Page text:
Bulls suffer tough loss to Timberwolves 121-117

Zach LaVine scored 30 points but it wasn't enough as the Bulls fell to the Minnesota Timberwolves 121-117 on Sunday night. Karl-Anthony Towns and DeAngelo Russell had 27 points each for the Timberwolves. Minnesota shot a perfect 25-for-25 from the free-throw line while the Bulls went just 8-for-13 from the charity stripe. The Bulls (22-30) will look to bounce back on the road against the Memphis Grizzlies (26-25) on Monday night.

OK, repeat after me, "It's no time to panic, it's no time to panic."

Aaah, now what feels better. So, you say the Bulls just lost 121-117 to the NBA's worst team, the Minnesota Timberwolves who are bottom three in just about every significant defensive metric. Aaaaugh, Charlie Brown, good grief.

"We've got a lot of work ahead of us, I'll tell you that," said Bulls coach Billy Donovan, mostly about yet another weak defensive showing. "I don't know where we stand (defensively), but we need to be a whole lot better than we are."

Pretty much stagnant, it seems, as the now 14-40 Timberwolves shot 49.4 percent and 44 percent on threes a game after the Atlanta Hawks shot 56 percent. Basically since the big late March trades, and we do know it's not ideal to make all these changes essentially in games, opponents are shooting a combined 50 percent overall. That Era of Good Feelings of the three-game winning streak against the Nets, Pacers and Raptors has deteriorated into a pair of disappointing losses. And in addition to the defensive deficiencies, a widening concern about what happened to the support for Zach LaVine and Nikola Vucevic.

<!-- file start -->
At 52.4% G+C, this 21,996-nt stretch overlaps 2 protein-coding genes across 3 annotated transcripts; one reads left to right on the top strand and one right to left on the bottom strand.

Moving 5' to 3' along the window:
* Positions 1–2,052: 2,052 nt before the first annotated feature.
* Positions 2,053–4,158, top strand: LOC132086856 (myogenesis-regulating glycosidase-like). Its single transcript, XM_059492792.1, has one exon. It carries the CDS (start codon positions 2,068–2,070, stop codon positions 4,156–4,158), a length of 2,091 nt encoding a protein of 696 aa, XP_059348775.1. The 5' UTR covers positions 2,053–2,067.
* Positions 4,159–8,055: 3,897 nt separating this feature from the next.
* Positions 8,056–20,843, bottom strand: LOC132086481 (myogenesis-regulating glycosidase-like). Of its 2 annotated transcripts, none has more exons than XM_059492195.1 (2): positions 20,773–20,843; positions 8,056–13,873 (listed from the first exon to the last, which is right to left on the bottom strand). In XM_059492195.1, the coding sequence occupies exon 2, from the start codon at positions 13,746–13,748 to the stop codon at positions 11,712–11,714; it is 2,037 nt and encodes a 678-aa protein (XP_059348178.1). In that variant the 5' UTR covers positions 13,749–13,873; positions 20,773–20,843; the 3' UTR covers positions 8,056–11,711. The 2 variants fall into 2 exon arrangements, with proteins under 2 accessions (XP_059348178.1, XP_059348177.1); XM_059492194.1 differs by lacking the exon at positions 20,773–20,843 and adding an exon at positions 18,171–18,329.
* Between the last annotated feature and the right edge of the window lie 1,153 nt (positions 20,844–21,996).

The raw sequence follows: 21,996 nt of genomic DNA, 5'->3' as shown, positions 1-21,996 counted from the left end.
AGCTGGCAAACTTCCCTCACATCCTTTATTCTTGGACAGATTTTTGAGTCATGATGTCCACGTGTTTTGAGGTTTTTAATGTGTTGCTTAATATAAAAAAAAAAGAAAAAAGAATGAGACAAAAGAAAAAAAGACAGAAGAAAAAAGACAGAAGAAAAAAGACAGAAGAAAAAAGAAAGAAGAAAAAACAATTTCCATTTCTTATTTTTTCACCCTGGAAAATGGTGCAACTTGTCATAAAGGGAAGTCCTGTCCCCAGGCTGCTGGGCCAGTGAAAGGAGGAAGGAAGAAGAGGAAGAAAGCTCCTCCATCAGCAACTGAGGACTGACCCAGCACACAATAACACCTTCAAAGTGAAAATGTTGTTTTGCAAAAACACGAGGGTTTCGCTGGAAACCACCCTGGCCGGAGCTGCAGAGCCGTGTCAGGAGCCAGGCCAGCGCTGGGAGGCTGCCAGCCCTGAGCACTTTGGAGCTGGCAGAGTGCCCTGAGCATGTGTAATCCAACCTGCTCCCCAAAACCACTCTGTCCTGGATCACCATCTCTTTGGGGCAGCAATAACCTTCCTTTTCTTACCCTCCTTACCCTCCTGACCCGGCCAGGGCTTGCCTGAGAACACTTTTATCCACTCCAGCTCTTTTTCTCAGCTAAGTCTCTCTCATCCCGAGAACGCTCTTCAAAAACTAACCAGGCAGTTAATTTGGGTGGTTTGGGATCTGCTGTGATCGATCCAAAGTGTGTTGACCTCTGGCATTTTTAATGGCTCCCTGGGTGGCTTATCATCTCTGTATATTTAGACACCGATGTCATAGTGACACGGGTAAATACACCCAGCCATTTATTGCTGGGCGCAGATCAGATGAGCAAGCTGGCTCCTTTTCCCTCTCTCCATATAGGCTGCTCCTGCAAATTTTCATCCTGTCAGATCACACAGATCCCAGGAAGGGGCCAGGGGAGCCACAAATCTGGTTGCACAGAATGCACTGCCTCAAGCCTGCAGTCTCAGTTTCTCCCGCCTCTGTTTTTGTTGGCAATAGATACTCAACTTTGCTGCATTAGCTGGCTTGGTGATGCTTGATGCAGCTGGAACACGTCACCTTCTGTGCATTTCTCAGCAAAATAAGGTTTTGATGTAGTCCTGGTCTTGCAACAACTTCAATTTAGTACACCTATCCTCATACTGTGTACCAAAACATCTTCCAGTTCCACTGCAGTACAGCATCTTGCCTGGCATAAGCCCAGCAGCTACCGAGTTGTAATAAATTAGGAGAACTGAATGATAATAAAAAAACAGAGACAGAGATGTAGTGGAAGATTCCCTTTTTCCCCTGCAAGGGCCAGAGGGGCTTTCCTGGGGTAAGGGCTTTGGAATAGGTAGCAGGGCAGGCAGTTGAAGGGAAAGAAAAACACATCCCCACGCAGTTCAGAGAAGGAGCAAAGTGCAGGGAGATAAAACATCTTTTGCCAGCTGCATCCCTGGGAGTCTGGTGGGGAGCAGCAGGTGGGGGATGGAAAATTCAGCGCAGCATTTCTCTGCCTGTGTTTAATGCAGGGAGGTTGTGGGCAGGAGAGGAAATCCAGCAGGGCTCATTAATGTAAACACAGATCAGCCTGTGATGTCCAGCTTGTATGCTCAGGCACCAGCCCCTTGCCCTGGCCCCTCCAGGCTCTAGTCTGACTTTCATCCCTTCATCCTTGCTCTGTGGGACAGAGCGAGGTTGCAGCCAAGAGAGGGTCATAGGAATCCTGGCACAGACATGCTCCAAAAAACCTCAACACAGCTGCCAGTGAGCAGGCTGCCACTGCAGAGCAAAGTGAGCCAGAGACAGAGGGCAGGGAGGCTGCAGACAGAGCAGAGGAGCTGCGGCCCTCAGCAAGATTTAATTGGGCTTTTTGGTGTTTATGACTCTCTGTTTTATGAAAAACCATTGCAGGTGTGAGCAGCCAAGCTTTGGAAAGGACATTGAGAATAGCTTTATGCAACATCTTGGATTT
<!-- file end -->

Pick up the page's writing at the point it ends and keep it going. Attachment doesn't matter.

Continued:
Highlights from Zach LaVine's 30-point night against the Timberwolves.

The stars, especially LaVine, appeared with LaVine scoring 30 points and vainly attempting to carry the Bulls to the finish line.

LaVine had 14 third quarter points after the Timberwolves took an 11-point lead. Coming off his 50-point effort against the Hawks, LaVine got that third quarter run started with back to back threes and then led a 13-6 Bulls close to the third quarter with two more jumpers and a scoring drive.